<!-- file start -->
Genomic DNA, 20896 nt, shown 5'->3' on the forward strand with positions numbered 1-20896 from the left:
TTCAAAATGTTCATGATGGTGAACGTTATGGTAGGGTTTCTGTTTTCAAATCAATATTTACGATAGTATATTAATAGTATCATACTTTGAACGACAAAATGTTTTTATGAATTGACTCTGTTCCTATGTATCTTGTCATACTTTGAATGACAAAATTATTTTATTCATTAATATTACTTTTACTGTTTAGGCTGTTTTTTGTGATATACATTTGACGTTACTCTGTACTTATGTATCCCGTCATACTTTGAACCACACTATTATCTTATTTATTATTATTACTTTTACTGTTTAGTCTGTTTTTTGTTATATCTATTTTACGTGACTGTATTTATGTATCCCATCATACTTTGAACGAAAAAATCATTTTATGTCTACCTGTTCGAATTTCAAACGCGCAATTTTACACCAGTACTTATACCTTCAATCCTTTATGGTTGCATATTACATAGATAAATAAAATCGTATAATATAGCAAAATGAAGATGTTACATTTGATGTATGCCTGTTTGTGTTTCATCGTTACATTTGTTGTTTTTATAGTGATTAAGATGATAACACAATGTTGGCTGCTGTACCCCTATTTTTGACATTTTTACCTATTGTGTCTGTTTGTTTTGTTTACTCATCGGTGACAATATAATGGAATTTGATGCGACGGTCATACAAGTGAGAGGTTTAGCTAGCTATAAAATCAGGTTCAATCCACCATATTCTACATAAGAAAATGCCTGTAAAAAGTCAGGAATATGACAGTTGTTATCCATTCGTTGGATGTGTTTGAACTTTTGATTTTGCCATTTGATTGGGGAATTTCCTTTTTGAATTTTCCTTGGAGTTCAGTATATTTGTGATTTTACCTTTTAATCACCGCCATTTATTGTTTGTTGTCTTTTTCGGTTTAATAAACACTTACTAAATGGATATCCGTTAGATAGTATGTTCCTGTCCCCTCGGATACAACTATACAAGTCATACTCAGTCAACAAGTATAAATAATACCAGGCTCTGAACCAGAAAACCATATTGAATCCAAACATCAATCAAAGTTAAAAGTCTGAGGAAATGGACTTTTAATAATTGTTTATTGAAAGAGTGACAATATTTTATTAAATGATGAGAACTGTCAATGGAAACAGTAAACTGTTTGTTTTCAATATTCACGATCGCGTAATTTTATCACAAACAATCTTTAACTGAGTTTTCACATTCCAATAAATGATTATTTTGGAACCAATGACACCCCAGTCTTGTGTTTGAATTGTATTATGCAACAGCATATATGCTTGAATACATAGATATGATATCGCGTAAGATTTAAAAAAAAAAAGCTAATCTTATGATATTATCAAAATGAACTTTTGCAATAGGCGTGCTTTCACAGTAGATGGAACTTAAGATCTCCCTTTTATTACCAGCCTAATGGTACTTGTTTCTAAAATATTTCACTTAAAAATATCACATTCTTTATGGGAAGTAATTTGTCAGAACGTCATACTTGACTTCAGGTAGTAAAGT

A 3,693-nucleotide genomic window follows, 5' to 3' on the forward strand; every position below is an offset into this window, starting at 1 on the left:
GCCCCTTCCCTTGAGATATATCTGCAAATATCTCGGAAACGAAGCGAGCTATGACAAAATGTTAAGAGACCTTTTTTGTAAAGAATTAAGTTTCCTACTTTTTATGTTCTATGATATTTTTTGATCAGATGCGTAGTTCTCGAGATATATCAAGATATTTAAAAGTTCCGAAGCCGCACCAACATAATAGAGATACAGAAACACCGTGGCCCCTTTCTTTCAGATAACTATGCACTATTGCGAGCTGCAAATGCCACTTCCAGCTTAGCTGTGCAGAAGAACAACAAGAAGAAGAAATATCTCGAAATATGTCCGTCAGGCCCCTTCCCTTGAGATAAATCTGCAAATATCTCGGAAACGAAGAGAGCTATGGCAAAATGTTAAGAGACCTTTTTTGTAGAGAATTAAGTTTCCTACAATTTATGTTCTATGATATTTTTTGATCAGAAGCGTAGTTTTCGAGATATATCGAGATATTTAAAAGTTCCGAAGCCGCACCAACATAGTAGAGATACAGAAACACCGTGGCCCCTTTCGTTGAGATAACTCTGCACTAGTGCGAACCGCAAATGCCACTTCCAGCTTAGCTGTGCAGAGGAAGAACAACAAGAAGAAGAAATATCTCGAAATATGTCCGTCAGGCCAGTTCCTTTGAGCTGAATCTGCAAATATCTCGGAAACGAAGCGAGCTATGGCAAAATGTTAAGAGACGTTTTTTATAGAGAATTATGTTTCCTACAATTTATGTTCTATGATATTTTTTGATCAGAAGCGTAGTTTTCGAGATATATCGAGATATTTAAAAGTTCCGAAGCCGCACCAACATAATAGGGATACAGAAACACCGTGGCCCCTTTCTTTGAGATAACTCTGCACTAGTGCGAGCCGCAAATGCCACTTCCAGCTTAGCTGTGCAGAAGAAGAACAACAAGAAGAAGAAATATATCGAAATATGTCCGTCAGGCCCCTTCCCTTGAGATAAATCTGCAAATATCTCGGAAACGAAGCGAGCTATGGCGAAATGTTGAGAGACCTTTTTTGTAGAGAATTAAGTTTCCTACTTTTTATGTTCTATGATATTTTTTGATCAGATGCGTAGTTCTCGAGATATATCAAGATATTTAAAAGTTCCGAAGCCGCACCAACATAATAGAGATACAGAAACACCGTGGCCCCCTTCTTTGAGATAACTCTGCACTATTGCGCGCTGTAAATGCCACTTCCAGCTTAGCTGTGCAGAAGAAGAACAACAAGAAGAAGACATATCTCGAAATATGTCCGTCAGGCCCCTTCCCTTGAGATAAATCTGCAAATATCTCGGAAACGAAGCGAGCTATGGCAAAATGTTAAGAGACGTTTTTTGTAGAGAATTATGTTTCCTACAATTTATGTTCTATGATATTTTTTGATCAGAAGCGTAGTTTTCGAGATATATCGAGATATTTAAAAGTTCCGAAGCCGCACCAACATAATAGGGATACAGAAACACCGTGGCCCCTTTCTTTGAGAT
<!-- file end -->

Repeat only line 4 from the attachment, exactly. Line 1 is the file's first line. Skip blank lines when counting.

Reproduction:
GCCCCTTCCCTTGAGATATATCTGCAAATATCTCGGAAACGAAGCGAGCTATGACAAAATGTTAAGAGACCTTTTTTGTAAAGAATTAAGTTTCCTACTTTTTATGTTCTATGATATTTTTTGATCAGATGCGTAGTTCTCGAGATATATCAAGATATTTAAAAGTTCCGAAGCCGCACCAACATAATAGAGATACAGAAACACCGTGGCCCCTTTCTTTCAGATAACTATGCACTATTGCGAGCTGCAAATGCCACTTCCAGCTTAGCTGTGCAGAAGAACAACAAGAAGAAGAAATATCTCGAAATATGTCCGTCAGGCCCCTTCCCTTGAGATAAATCTGCAAATATCTCGGAAACGAAGAGAGCTATGGCAAAATGTTAAGAGACCTTTTTTGTAGAGAATTAAGTTTCCTACAATTTATGTTCTATGATATTTTTTGATCAGAAGCGTAGTTTTCGAGATATATCGAGATATTTAAAAGTTCCGAAGCCGCACCAACATAGTAGAGATACAGAAACACCGTGGCCCCTTTCGTTGAGATAACTCTGCACTAGTGCGAACCGCAAATGCCACTTCCAGCTTAGCTGTGCAGAGGAAGAACAACAAGAAGAAGAAATATCTCGAAATATGTCCGTCAGGCCAGTTCCTTTGAGCTGAATCTGCAAATATCTCGGAAACGAAGCGAGCTATGGCAAAATGTTAAGAGACGTTTTTTATAGAGAATTATGTTTCCTACAATTTATGTTCTATGATATTTTTTGATCAGAAGCGTAGTTTTCGAGATATATCGAGATATTTAAAAGTTCCGAAGCCGCACCAACATAATAGGGATACAGAAACACCGTGGCCCCTTTCTTTGAGATAACTCTGCACTAGTGCGAGCCGCAAATGCCACTTCCAGCTTAGCTGTGCAGAAGAAGAACAACAAGAAGAAGAAATATATCGAAATATGTCCGTCAGGCCCCTTCCCTTGAGATAAATCTGCAAATATCTCGGAAACGAAGCGAGCTATGGCGAAATGTTGAGAGACCTTTTTTGTAGAGAATTAAGTTTCCTACTTTTTATGTTCTATGATATTTTTTGATCAGATGCGTAGTTCTCGAGATATATCAAGATATTTAAAAGTTCCGAAGCCGCACCAACATAATAGAGATACAGAAACACCGTGGCCCCCTTCTTTGAGATAACTCTGCACTATTGCGCGCTGTAAATGCCACTTCCAGCTTAGCTGTGCAGAAGAAGAACAACAAGAAGAAGACATATCTCGAAATATGTCCGTCAGGCCCCTTCCCTTGAGATAAATCTGCAAATATCTCGGAAACGAAGCGAGCTATGGCAAAATGTTAAGAGACGTTTTTTGTAGAGAATTATGTTTCCTACAATTTATGTTCTATGATATTTTTTGATCAGAAGCGTAGTTTTCGAGATATATCGAGATATTTAAAAGTTCCGAAGCCGCACCAACATAATAGGGATACAGAAACACCGTGGCCCCTTTCTTTGAGAT